For some animals, sex seems more like an act of war.
In a diverse array of species—including worms, spiders, snails, and bedbugs—the male stabs the female with his penis, injecting sperm directly into her body cavity.
This bizarre mating strategy is called traumatic insemination—and now there's another species to add to the list of tormenters: a parasitic insect called Stylops ovinae.
Hans Pohl, of Friedrich Schiller University Jena in Germany, and colleagues analyzed S. ovinae's sex lives in detail for the first time using high-resolution microscopes and other sophisticated imaging technology.
Like other species of twisted-winged parasites, male and female S. ovinae lead very different lives. Males, which live mere hours, fly around looking for females.
Females, meanwhile, are busy parasitizing other insects, such as bees: Almost all of their tiny bodies are hidden inside the abdomens of their hosts. With no need to move, females lack wings, eyes, antennae, legs, and genitalia.
To get around this problem, the male attaches to the host insect’s abdomen and then stabs its hook-shaped penis into the female’s pinhead-size neck. He injects his sperm into her body, fertilizing the eggs that float in her hemolymph—the insect equivalent of blood.
Motherhood is no less grisly: A few weeks later, the larvae leave their mother after virtually eating her alive, according to the study, published recently in the journal Scientific Reports.
Until now, scientists assumed that S. ovinae's mating took place via the female’s birth canal, without any stabbing involved.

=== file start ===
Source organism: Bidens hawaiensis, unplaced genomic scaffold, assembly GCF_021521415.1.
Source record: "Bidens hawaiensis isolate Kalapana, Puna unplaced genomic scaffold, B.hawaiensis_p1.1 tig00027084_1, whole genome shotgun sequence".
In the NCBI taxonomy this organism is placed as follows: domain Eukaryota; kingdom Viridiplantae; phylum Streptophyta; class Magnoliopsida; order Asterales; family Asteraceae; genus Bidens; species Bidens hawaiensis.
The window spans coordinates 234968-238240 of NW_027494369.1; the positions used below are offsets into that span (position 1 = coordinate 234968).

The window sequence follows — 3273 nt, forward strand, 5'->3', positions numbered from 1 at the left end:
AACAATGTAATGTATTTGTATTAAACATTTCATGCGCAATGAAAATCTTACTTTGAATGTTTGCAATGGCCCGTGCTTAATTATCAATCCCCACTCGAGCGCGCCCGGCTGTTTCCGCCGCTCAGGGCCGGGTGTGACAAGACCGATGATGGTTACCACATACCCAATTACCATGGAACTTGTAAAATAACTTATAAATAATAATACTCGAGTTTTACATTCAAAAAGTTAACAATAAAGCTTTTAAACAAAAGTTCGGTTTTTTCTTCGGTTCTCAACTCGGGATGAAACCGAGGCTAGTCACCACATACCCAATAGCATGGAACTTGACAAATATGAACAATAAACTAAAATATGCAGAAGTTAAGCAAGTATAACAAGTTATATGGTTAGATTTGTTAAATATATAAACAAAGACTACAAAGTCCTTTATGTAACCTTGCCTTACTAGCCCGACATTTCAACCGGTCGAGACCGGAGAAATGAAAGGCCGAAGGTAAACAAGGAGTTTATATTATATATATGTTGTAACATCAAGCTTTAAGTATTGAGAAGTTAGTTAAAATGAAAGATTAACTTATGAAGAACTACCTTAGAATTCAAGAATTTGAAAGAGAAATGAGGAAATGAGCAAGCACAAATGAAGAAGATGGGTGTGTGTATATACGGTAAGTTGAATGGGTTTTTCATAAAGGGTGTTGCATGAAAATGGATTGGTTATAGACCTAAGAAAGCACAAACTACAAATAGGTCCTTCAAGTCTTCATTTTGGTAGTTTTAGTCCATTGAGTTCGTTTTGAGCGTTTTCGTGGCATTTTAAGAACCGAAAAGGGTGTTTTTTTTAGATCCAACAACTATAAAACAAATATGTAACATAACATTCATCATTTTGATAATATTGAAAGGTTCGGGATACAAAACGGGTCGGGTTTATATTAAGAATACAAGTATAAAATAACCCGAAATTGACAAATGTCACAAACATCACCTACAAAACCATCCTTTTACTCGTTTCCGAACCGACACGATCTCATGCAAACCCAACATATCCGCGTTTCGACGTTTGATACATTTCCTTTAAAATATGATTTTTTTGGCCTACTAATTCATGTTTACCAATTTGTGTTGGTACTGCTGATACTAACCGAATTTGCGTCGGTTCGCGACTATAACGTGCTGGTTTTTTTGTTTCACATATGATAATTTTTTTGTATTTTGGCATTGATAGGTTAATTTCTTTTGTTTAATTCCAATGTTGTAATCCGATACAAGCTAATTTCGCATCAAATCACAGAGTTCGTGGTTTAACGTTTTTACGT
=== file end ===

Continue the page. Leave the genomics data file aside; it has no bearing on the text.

But Pohl and his colleagues discovered that females possess a specialized invagination, or fertilizing pocket, on their neck region, where males inject their sperm. Having this "pocket" likely reduces the chance the female will be injured.
“This is a really elegant and clever study that adds a new piece of evidence to what we know about traumatic insemination," says Michael Siva-Jothy of the U.K.'s University of Sheffield, who was not involved in the research.
Gettin' It On—For a While
It turns out the wings aren't the only things twisted about this parasite—its sex life is pretty kinky, too. S. ovinae couples invest an unusually long time in the act, the study found.
The team observed 227 mating sessions that ranged between two seconds and more than 30 minutes, averaging about eight minutes—a long time for an insect.
This is likely the male's doing: Prolonged matings may reduce the chance that the female received sperm from other males.
Indeed, Pohl and his colleagues found that males are able to detect if a female has already mated with another male.
“The second mating with the same female is significantly shorter, and the duration decreases further when a second male mates with an already mated female,” says Pohl.
Pohl says that it is likely that all 6,000 species of twisted-winged parasites use traumatic insemination, which has persisted for millions of years and evolved multiple times in different animal lineages.
Exactly how it helps a species survive is not yet clear.
“Some males may benefit because they may have easier access to female [eggs],” Siva-Jothy says.
“And while the costs to females are often associated with wounding and infection, some studies have shown there may be benefits, as well. For instance, in bedbugs, males transmit compounds that increase the female’s ability to lay eggs."